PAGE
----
“Deep within his conscience man discovers a law which he has not laid upon himself but which he must obey” (CCC 1776). What is the human conscience, how is it formed, and what does it mean to follow it?
By Deacon Frederick Bartels
22 May 2018
The Catechism speaks (see CCC 1776-1794) about how the human conscience is the voice of God within the person. It is NOT infallible and thus must be properly formed or educated. It is properly formed through the diligent and regular study of Tradition, Scripture, the belief and magisterial teaching of the Church, through careful prayer and discernment, by frequent reception of the sacraments, by regular participation at Holy Mass, and by virtue of advice from wise, learned, holy and virtuous people.
Deep within his conscience man discovers a law which he has not laid upon himself but which he must obey. Its voice, ever calling him to love and to do what is good and to avoid evil, sounds in his heart at the right moment. . . . For man has in his heart a law inscribed by God. . . . His conscience is man’s most secret core and his sanctuary. There he is alone with God whose voice echoes in his depths. (CCC 1776)
The life of love of God, virtue and love of truth promotes a healthy conscience, whereas a life of vice and disregard for what is really true poisons it. Contemporary culture’s relativistic and religiously indifferent attitudes tend to corrupt a person’s conscience and, if one is not diligent and cautious, can result in its malformation and the proliferation of the errors of sin. One example is found in the sexual practices of today that are divorced from true goodness, authentic morality and the fullness of divine revelation as a treasury of truth in Christ, who is himself absolute and perfect truth (cf. Jn 14:6).
Forming one’s conscience is a lifelong project. Catholics who intentionally reject or heedlessly ignore a study of the Catechism, encyclicals, Church teaching, clear and edifying direction from the hierarchy and so forth are guilty of neglecting to form their conscience and therefore culpable before God for that neglect because they are, in effect, slamming the door closed against the interior voice of God.
To follow one’s properly formed conscience is required. However, one must never follow an uncertain conscience nor act intentionally against a certain conscience. Acting against a properly formed conscience is precisely to reject the voice of God.
Through sin, a person’s conscience can become blunted, lax, and blinded to some greater or lesser degree to the light of the truth of God. This results in errors such as the belief that it is permissible to choose against the certain and irreformable moral teaching of the Church in favor of one’s own personal views, wishes, wants and desires. It leads to people insisting they are living a “good Christian life” when in fact they are living as practical atheists in a way that is directly opposed to the loving teaching of Christ. Such behavior scandalizes others, wounds the Church, and causes untold harm to individuals and society at large. It places souls in peril and can result in their eternal loss.
A properly formed conscience is in union with Christ who is himself absolute Truth and always directs the person to act in a way that harmonizes with the belief of the Church, her moral teaching and the law of God which are, of course, one and the same thing.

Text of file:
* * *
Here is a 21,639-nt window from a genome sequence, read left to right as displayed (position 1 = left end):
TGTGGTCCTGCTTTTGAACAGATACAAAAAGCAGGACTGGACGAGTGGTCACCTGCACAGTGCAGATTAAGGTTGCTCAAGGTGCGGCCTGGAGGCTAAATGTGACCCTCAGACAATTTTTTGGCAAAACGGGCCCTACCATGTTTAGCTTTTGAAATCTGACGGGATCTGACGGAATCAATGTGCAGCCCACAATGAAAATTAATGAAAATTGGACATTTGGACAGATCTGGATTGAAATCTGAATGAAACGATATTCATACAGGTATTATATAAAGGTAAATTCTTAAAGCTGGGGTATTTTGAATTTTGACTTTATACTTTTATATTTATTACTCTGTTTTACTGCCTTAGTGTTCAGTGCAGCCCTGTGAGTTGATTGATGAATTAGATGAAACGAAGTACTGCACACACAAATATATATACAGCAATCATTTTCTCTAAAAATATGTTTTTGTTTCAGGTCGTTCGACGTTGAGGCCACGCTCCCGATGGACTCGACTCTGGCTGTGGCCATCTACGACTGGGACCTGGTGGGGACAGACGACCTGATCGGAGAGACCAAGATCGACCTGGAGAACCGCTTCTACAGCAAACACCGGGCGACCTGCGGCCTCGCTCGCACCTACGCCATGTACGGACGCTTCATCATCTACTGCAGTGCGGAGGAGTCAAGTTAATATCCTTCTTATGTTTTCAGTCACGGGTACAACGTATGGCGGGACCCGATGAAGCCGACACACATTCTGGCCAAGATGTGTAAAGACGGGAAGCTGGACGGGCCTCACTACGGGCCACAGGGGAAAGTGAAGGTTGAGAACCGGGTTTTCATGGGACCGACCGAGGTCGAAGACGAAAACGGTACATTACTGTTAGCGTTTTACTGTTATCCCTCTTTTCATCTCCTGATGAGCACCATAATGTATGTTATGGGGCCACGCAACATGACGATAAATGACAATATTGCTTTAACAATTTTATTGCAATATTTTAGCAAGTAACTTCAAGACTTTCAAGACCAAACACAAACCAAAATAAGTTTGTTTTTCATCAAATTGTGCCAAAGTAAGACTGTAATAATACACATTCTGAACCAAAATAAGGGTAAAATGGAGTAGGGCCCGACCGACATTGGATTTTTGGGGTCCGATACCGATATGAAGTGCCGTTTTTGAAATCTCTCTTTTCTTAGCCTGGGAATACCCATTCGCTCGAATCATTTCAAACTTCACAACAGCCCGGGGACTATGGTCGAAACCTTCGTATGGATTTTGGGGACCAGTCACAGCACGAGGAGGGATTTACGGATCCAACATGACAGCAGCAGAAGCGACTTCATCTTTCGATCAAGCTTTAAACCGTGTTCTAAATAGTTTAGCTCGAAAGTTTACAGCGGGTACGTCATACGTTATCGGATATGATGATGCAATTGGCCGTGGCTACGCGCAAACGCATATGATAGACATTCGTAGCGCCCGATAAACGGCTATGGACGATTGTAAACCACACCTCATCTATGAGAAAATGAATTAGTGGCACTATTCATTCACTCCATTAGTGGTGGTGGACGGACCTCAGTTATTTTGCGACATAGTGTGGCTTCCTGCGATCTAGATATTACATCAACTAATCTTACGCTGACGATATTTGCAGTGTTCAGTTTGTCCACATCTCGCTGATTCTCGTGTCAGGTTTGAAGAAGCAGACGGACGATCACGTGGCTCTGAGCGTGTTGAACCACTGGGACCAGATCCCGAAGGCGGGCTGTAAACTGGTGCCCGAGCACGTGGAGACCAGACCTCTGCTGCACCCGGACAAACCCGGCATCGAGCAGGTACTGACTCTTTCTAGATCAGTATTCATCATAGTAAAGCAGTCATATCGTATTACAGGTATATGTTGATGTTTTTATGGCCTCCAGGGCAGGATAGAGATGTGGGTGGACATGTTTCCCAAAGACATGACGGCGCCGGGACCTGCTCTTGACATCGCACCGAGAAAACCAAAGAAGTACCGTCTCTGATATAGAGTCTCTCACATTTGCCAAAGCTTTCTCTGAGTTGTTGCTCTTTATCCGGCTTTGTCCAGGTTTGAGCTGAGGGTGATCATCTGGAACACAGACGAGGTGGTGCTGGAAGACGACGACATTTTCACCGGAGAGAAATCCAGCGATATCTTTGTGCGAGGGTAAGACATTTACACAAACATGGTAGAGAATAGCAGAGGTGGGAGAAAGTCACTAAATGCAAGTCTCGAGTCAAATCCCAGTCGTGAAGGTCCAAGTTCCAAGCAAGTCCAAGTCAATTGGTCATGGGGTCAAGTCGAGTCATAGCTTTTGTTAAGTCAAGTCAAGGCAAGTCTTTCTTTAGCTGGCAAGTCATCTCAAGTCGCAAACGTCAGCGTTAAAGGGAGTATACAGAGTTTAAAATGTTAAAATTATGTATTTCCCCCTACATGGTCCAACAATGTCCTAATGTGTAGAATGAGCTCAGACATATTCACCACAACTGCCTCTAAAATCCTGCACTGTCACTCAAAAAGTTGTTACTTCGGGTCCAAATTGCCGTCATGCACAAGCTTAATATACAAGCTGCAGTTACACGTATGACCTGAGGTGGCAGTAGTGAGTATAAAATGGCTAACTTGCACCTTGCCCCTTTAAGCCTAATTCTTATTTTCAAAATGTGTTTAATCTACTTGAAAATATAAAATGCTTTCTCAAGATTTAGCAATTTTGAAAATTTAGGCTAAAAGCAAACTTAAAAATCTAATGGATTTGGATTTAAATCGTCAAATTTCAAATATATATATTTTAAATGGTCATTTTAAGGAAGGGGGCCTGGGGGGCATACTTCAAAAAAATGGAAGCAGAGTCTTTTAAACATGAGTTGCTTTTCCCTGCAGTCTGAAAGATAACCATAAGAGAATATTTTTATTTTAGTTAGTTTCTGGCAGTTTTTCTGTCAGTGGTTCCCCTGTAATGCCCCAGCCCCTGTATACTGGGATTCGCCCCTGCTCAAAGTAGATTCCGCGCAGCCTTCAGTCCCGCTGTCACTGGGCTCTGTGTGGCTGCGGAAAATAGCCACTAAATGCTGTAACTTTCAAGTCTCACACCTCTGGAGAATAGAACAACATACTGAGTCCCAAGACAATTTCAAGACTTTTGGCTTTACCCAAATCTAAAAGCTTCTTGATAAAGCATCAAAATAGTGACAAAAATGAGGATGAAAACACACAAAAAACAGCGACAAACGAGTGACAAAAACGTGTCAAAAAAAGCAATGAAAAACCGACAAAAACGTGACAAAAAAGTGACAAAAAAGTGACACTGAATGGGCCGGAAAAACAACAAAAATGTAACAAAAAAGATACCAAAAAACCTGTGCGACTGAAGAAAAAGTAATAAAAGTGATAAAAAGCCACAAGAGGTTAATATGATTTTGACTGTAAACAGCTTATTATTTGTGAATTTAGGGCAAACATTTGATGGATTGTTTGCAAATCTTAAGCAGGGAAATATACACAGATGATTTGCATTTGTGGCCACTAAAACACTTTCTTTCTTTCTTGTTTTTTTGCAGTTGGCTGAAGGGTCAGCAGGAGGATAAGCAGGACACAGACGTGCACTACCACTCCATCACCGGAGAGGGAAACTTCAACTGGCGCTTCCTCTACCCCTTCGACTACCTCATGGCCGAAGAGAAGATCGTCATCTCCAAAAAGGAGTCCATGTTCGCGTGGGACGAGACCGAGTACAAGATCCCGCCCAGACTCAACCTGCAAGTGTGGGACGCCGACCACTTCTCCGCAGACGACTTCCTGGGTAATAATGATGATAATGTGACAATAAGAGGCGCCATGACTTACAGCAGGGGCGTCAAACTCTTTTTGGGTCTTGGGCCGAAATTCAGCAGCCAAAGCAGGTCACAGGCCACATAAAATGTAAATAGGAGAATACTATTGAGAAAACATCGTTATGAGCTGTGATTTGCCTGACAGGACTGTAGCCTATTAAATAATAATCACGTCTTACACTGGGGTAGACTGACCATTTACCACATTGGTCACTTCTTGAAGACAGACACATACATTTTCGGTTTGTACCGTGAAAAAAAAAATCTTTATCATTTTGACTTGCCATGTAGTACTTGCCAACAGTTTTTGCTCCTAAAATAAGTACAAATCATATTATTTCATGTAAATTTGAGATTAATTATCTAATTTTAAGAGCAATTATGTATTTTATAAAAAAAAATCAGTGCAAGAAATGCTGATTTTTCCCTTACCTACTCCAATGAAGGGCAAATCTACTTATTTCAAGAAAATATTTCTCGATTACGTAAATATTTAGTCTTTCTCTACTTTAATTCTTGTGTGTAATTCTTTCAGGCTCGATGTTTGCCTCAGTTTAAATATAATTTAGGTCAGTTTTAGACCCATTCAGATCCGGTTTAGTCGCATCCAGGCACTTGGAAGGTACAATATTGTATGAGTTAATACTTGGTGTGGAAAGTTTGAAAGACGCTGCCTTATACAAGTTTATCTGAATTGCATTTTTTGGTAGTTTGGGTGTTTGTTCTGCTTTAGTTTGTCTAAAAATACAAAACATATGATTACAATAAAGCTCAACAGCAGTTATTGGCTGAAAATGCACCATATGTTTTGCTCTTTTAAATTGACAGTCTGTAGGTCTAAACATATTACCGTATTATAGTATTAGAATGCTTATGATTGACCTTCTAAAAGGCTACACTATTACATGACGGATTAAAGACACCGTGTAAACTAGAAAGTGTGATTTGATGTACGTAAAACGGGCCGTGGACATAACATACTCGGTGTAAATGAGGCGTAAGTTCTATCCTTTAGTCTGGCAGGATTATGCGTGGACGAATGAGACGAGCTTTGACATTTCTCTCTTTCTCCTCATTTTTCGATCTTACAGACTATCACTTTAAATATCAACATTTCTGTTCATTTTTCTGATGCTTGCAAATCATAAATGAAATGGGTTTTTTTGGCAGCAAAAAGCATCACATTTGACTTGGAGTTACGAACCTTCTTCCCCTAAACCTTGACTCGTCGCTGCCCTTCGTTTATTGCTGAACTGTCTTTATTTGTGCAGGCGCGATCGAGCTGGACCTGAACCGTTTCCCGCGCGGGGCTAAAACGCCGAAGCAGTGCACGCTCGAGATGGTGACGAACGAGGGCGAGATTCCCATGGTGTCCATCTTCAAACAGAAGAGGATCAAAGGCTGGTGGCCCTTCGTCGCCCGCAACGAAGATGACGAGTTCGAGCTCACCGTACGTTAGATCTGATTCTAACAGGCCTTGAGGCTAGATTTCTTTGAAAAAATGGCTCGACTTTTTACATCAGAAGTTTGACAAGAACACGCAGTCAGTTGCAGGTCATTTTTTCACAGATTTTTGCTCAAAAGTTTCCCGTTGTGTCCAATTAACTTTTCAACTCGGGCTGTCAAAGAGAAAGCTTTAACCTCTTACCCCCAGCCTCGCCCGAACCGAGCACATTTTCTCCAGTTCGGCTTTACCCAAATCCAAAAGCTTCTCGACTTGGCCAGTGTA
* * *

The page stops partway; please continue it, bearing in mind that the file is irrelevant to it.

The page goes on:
Cardinal Burke spoke to LifeSiteNews about apostasy in the Church and how Christians must let Christ reign in their hearts. He said that faithful Catholics must allow the Kingship of Christ to be exercised over their lives “most of all, through the conscience, ‘the voice of God’ expressing His law written upon every human heart.” He continued:
The conscience, therefore, is not, as is often falsely understood and stated today, formed by the thoughts and desires of the individual but by the truth which ever-purifies individual thoughts and desires, and directs them in conformity with the law of love of God and neighbor. Obedience to the Kingship of Christ is expressed by the resolve and effort to conform all of one’s thinking and speaking and acting to Christ alive for us in the living Apostolic Tradition.
What are the stakes in forming one’s conscience? Eternal life vs hell. Life here, at present, presents itself as a series of choices between damnation and eternal happiness in communion with the Tripersonal God. Forming one’s conscience and then acting in harmony with it should, therefore, be a chief priority in the life of every sane person who desires the fullness of life for himself and for others.
Delicate and carefully discerning consciences that are properly formed by the infallible teaching of the Church really are the cure for the many social ills we face in America today. Where does one start? With Christ and repentance, prayer, reception of the sacrament of confession, worthy participation in the Sunday Eucharist every Sunday, study of the Catechism, meditation on Scripture and Tradition, and constant reflection on the Person and life of Christ the Redeemer of humankind and the light of humanity.
Does it take work? Of course. Nevertheless, remember that with such holy and pious labor come immense and unending rewards!
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Photo Credit: https://commons.wikimedia.org/wiki/File%3ARaymond_Leo_Cardinal_Burke.JPG
Deacon Frederick Bartels is a member of the Catholic clergy who serves the Church in the diocese of Pueblo. He holds an MA in Theology and Educational Ministry and is a Catholic educator, public speaker, and evangelist who strives to infuse culture with the saving principles of the gospel. For more, visit YouTube, iTunes and Google Play.